With that broad mission comes a lot of responsibility, and, unfortunately, a lot of critical scrutiny of how we do our work. One of the biggest questions we get from potential supports or would-be critics surrounds what books we try to promote to children and teens, and why.
We generally take the philosophy that just about any reading is better than no reading at all, and rather than focus on an academic curriculum for our students, we try to inspire and motivate them to learn that reading is something that should be a part of your daily life, not because you have to do it, but because it is fun and interesting.
In order to achieve that objective, we often promote books that schools ignore, and encourage kids to read books that are popular and, for many, coming out as a movie (or have already come out).
Probably the biggest example of this over the course of the last decade was the Harry Potter franchise, which grossed more than $20 billion across the 8 films.
With a record like that, we feel you simply can’t ignore the importance of these works, and we also feel they have strong educational value as well.
The novels of Harry Potter take the reader into a magical world where nothing is as it seems. This incredible storytelling encourages students to follow the whims of their imagination to its farthest point, which is a huge inspiration for them to dive into the novel completely, and fully enjoy the work.
Not only that, but Rowling has an interesting style of writing that seems to progress as the students age. That makes the early books in the series appropriate for younger readers, perhaps late elementary or middle school reading level, while the later books are at a high school level, and deal with more mature content.
This range of styles and complexity allows a learning reader to grow with the book series, and the common trends across the series keep the student engaged whether they’ve just started with book 1, or are finishing book 7!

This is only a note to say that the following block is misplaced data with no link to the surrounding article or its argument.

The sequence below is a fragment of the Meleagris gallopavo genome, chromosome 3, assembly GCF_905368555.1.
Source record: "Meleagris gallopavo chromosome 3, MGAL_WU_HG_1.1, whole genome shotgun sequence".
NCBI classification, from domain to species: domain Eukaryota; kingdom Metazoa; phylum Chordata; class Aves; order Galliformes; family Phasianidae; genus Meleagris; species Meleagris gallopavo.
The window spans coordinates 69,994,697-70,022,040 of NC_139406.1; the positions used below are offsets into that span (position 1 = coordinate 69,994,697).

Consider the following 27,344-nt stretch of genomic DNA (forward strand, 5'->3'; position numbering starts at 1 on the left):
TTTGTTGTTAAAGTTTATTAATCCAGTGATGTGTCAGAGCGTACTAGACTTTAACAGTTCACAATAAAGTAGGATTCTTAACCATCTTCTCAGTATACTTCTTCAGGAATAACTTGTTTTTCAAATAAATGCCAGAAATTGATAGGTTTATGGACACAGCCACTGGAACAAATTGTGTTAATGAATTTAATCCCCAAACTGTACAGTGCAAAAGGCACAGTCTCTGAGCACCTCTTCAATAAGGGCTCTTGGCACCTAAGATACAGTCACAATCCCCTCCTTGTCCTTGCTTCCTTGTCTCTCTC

It’s also a great way for readers to expand their current lexicon and useful vocabulary by stretching themselves into the later works. For example, a younger reader might easily tackle the first book of the series, but then struggle in the latter half. In that case, he might check out the Harry Potter and the Order of the Phoenix audiobook or the Harry Potter and the Half Blood Prince audiobook which would help him to make it through those longer, more difficult works.
You can download Harry Potter audiobooks for free here if interested.
Finally, if the books still prove difficult for young readers, they can always read it in a program that also includes other fun elements, such as watching the films. While no film can truly capture the depth and complexity of the books, they can definitely help readers expand their appreciation and enjoyment of the series!
This is particularly helpful for a reader who is just starting the series. For example, the first look at Hogwart’s shows how the magical world can really come to life!
In short, there’s certainly no harm in having our students read these works, and they can certainly help to expand their creativity and academic knowledge!